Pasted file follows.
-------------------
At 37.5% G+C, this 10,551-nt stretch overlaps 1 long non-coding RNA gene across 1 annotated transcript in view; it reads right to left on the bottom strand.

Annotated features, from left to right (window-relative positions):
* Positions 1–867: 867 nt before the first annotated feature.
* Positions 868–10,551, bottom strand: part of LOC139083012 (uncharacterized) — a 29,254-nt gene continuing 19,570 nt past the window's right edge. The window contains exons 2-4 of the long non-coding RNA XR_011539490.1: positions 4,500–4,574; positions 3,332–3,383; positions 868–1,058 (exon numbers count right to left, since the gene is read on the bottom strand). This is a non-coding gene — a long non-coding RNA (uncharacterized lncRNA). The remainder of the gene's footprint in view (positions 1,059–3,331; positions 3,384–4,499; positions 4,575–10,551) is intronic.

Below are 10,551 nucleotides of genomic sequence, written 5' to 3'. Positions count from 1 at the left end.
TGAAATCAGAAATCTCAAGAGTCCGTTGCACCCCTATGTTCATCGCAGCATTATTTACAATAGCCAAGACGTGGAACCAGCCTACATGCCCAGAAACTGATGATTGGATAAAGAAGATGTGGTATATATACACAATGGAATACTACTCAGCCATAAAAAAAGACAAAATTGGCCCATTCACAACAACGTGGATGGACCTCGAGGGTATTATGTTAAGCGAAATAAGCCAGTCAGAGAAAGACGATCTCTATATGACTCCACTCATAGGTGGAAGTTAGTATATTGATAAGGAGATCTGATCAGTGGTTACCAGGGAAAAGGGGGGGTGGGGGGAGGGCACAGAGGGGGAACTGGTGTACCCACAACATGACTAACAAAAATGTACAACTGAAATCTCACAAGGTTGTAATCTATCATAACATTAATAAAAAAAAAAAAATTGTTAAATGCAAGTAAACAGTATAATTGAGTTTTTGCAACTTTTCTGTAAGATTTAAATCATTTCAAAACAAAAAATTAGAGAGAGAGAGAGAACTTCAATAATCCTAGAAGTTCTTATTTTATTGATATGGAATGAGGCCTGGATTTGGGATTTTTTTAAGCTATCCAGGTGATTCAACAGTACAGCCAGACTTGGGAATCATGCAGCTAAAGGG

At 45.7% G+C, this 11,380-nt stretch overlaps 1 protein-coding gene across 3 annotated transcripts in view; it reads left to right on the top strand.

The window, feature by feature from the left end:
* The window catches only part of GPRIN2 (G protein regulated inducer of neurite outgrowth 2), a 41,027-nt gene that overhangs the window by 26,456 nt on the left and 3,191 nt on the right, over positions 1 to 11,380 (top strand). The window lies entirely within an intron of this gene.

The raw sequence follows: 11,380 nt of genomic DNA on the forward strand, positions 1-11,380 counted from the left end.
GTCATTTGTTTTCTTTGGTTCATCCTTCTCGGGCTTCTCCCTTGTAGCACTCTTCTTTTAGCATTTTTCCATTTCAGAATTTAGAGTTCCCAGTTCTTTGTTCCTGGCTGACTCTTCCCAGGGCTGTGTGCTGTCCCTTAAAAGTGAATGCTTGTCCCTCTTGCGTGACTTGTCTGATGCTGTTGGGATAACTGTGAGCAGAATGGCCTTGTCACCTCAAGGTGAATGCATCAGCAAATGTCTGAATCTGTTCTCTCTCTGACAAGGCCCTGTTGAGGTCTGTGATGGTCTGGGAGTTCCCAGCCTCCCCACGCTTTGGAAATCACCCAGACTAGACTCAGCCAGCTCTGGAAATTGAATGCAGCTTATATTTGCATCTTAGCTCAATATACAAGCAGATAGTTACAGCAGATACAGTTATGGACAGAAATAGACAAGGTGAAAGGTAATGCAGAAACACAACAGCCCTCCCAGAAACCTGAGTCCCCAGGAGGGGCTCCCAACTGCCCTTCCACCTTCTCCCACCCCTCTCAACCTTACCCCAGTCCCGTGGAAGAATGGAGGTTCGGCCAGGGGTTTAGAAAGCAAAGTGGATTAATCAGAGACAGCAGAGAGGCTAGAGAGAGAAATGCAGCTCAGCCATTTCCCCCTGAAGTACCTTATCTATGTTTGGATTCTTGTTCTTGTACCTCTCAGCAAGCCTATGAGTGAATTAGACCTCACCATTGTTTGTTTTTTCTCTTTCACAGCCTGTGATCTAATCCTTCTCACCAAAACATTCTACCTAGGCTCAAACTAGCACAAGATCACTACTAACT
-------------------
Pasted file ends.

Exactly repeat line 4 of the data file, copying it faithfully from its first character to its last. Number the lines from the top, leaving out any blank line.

* Positions 868–10,551, bottom strand: part of LOC139083012 (uncharacterized) — a 29,254-nt gene continuing 19,570 nt past the window's right edge. The window contains exons 2-4 of the long non-coding RNA XR_011539490.1: positions 4,500–4,574; positions 3,332–3,383; positions 868–1,058 (exon numbers count right to left, since the gene is read on the bottom strand). This is a non-coding gene — a long non-coding RNA (uncharacterized lncRNA). The remainder of the gene's footprint in view (positions 1,059–3,331; positions 3,384–4,499; positions 4,575–10,551) is intronic.